mercredi 19 décembre 2012

Regulate the bullets (en)

Français : s'il n'est pas réaliste d'interdire les armes à feu aux USA peut-être pourrait-on interdire les munitions.

It doesn't seem realist to me to ban guns in the US, the way it is banned in, say, France, given that there are already 270 millions guns in circulation, and given that it is, arguably, prohibited by the constitution. In short the US are so awash with guns that wanting to regulate them is futile at best.

A clever solution would be not to regulate guns but to regulate the bullets. That is the idea developped in this article by Eliot Spitzer in Slate :
There may be too many guns to rid the streets of guns, but there are not that many bullets, especially in the calibers needed for the types of weapons used in these shootings. Let’s create a regime that makes sale of bullets to anybody not licensed to carry a gun illegal, makes resale illegal, micro-stamps bullets so they can be traced. No Second Amendment issues here. This would have a remarkable impact on both violence and the capacity to solve shooting crimes. Let’s turn the NRA catchphrase that “guns don’t kill people” against them. Because they may be right: Bullets kill people. Regulate them and limit their sale.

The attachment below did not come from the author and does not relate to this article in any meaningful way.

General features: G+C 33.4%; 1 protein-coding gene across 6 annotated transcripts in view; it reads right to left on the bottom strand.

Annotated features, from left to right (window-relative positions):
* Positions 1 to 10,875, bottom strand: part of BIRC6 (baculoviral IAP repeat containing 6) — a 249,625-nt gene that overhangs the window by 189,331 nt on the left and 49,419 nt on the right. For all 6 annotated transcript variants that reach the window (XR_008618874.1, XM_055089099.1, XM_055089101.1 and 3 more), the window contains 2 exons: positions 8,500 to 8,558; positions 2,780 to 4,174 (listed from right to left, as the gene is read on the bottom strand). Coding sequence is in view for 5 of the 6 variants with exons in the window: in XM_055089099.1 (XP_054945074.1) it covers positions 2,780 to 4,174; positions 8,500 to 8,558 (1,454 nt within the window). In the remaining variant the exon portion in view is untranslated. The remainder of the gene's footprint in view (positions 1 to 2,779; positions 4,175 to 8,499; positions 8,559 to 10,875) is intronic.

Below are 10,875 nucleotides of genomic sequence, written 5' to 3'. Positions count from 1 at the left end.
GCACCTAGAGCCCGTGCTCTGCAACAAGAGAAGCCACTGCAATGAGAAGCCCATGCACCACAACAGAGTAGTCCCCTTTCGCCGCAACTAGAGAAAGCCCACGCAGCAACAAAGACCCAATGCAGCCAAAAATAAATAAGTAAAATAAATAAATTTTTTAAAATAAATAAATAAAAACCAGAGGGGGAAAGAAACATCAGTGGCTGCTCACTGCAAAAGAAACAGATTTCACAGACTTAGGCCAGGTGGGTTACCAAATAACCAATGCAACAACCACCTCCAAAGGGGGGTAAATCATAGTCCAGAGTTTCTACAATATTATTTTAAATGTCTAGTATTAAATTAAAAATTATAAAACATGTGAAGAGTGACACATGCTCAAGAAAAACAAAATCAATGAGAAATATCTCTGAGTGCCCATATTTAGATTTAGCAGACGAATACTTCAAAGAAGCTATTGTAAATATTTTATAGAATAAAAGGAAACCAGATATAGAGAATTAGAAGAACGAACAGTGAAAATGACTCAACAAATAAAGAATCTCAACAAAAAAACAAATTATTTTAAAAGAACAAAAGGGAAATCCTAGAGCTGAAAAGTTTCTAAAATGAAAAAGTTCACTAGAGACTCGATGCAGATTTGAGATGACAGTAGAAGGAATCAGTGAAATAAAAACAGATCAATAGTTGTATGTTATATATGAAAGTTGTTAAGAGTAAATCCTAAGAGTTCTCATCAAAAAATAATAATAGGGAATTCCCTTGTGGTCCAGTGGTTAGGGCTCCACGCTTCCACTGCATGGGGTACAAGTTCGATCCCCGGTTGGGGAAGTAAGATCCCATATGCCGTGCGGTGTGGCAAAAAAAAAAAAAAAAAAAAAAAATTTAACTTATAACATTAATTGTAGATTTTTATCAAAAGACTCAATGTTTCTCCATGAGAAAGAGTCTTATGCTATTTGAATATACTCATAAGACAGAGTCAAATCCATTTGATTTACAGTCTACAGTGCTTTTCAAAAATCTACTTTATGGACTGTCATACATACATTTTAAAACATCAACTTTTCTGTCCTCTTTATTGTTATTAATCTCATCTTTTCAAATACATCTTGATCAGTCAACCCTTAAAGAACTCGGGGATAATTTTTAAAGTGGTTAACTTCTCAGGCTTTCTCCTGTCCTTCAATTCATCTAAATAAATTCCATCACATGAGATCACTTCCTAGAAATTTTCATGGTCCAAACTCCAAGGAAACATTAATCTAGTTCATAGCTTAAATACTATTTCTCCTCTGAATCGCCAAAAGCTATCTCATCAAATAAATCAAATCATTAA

And by Philip Bump in The Atlantic :
Perhaps the best argument in favor of limiting ammunition, though, is this. The mantra of firearms advocates is the Second Amendment to the Constitution, which reads:
 A well regulated militia being necessary to the security of a free state, the right of the people to keep and bear arms shall not be infringed.
It doesn't say a single thing about the right to own bullets. At the time of the adoption of the Constitution, bullets were largely inert slugs, loaded into flint-lock muskets propelled with loose gunpowder packed into the muzzle. There was no need to assure the right to ammunition, which may be the loophole the government needs to dramatically curtail the scourge of gun violence.
Bear all the arms you want. Make your own at home. Without a bullet to fire from it -- or, at the very least, far, far fewer bullets -- we can achieve what the Founding Fathers really sought: a stable, secure nation.

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